48 of the most shocking UKIP moments
PUBLISHED: 11:39 02 December 2016 | UPDATED: 11:39 02 December 2016
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The 48 most WTF Ukip moments. You won’t be surprised to learn that this wasn’t all of them...
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1) The fight for UKIP’s leadership turned literal with hopeful Steven Woolfe hospitalised afTer an “altercation” with a fellow party MEP at The european parliament.
2) After just 18 days in charge, Diane James quit as UKIP leader. In the wake of her volte-face it emerges that when signing the official documentation to finalise her election as leader she scrawled next to her name the Latin term “vi coactus” or “under duress”. The fall-out prompted Woolfe’s “scuffle”.
UKIP founder Alan Sked gives his brutal assessment of Nigel Farage’s failings and why the party should disappear
3) MEP Godfrey bloom told a fringe meeting debating women in politics at the 2013 party conference that the room is “full of sluts”. He defended his outburst by insisting he meant the remarks to mean “untidy” women and it was a “joke”.
4) As the row over Bloom’s bizarre “joke” raged, he decided to deflect attention from the incident – by attacking a journalist with a party brochure. Quizzed by Channel 4’s Michael Crick about the lack of ethnic people included in the literature Bloom grabbed it from him thwacked him in the face with it and shouted: “Appalling man. You, sir, are a racist.”
5) In December 2012 UKIP candidate Geoffrey Clarke sparked outrage after claiming in his own online manifesto that the NHS should look to cut costs by suggesting foetuses with Down’s syndrome or spina bifida should be compulsory aborted. this is too much even for UKIP and he is suspended.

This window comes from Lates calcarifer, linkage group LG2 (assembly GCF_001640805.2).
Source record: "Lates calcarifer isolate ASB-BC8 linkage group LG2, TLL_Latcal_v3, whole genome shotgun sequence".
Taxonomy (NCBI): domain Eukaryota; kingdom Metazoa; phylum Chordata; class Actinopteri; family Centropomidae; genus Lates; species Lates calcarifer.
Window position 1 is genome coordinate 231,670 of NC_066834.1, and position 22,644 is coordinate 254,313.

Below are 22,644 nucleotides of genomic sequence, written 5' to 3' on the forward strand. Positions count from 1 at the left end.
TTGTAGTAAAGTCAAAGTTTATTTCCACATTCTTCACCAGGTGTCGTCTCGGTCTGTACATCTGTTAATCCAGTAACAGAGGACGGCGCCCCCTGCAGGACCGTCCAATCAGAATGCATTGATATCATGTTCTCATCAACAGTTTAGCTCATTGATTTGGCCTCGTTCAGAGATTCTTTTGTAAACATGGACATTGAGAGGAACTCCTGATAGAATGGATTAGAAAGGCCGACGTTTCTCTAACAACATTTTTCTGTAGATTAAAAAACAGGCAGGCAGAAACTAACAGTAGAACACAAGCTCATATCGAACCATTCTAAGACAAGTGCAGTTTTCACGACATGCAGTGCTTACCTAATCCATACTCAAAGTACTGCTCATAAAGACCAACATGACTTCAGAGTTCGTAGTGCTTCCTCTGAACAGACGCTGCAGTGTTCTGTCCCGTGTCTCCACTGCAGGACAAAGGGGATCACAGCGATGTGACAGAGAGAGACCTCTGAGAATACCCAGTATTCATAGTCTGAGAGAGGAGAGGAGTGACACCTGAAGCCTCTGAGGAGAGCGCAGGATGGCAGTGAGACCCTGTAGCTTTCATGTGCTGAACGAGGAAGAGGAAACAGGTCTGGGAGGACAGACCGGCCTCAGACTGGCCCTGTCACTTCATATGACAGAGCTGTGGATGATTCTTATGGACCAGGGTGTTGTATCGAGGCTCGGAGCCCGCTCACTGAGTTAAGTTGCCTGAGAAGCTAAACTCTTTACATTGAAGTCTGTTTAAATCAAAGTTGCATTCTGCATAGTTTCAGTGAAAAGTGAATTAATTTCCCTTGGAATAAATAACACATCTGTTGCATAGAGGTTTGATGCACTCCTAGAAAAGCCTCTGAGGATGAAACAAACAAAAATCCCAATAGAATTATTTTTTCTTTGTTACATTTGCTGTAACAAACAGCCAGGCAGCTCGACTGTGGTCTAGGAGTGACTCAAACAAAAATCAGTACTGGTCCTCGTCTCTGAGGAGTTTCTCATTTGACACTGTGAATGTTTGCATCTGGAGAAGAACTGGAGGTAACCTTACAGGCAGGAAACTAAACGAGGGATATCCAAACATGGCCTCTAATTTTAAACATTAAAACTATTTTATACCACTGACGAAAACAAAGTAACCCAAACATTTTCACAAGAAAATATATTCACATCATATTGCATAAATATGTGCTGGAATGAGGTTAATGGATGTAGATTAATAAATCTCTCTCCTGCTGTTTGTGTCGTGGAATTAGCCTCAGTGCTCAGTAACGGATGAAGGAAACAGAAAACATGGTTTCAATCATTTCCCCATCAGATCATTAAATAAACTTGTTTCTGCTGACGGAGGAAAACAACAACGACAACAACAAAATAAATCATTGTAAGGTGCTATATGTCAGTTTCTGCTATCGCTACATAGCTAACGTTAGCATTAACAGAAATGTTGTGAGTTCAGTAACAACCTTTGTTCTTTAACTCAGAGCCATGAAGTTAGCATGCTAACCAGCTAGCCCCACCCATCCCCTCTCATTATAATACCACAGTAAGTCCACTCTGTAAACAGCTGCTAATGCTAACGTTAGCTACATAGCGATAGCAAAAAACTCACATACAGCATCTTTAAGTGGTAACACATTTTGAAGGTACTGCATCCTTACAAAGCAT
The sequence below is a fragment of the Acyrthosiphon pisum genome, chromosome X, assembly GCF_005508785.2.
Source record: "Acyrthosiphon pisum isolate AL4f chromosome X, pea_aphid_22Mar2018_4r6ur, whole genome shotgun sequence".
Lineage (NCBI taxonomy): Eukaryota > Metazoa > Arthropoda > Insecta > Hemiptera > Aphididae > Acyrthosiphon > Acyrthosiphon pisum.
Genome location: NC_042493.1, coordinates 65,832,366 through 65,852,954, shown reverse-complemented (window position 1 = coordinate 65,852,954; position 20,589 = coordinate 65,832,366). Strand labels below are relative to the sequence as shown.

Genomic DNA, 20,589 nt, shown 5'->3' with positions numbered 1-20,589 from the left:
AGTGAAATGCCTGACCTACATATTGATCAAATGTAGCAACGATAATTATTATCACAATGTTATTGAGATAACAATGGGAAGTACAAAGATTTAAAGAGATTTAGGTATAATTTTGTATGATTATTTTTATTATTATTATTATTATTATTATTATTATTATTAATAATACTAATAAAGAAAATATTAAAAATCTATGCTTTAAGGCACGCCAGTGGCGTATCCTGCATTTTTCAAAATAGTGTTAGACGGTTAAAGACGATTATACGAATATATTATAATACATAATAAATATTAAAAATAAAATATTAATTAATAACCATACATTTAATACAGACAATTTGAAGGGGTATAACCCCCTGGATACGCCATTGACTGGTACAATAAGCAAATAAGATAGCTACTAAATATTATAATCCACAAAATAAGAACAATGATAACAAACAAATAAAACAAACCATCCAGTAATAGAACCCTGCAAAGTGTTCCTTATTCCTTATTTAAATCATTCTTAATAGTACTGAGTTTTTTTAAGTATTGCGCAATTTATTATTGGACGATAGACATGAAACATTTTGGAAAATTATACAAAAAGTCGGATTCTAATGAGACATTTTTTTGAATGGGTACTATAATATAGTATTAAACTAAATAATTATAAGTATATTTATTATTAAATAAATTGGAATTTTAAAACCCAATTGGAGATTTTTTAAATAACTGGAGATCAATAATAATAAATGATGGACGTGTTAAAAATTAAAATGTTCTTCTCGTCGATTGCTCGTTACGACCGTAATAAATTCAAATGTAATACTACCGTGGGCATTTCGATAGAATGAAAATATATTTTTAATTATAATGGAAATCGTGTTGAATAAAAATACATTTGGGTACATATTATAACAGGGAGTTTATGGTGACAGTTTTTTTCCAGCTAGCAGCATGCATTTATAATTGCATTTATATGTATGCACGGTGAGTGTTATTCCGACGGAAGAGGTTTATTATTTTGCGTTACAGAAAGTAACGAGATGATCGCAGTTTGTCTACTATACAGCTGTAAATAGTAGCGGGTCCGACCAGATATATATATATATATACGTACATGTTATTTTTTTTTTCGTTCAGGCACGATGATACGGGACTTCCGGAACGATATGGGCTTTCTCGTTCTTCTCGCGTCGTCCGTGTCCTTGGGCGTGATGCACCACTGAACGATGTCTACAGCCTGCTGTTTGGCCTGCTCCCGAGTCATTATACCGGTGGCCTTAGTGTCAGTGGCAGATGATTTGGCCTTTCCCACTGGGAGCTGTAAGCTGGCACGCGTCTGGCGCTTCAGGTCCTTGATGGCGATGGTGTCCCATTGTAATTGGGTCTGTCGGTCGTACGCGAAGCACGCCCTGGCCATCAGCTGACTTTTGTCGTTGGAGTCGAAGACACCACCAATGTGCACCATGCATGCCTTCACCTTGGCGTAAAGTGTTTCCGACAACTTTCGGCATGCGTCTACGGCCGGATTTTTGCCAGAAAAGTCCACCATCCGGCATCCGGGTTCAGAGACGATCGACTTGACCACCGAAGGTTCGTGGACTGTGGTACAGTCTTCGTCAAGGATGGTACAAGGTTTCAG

6) In January 2013, the chairman of UKIP’s youth wing, Olly Neville, shocked many of the party’s critics with a progressive statement supporting gay marriage. He was promptly sacked.
7) Despite UKIP saying Neville was sacked because of his “misrepresentation” of the policy, days later another candidate was forced to quit when party leaders refuse to campaign for him due to his support for same-sex marriage. Richard lowe, a UKIP prospective parliamentary candidate, said: “I felt I had no choice but to resign.”
8) UKIP councillor David Silvester also had strong views on gay marriage. He blamed the policy for the floods that deluged Britain in 2013, claiming in a local newspaper that the biblical downpours were God’s way of punishing Britain. He was suspended from the party.
9) In May 2013 the party was forced to distance itself from donor Demetri Marchessini who claimed in a book that women who wear trousers were engaging in “hostile behaviour”. He added that “women’s legs are essentially sexy”.
10) Although UKIP publicly denounced Marchessini’s comments they continued to accept his money and by the end of 2014 he was back promoting his views – on national TV. Interviewed by Channel 4, he toughened his trouser policy to a total ban and said rape was impossible within marriage. UKIP severed ties with the businessman.
11) Nigel Farage admitted he paid an adviser to set up the Farage Family Educational trust on the isle of Man – a trust fund in a tax haven. He later called it a “mistake”.
12) It’s good-old Godfrey again but this time Bloom had his sights set on overseas aid rather than women or journalists. Bloom is caught on camera saying Britain should not send money to “bongo-bongo land” and that foreign aid was spent on “Ray-Ban sunglasses, apartments in Paris” and “Ferraris”.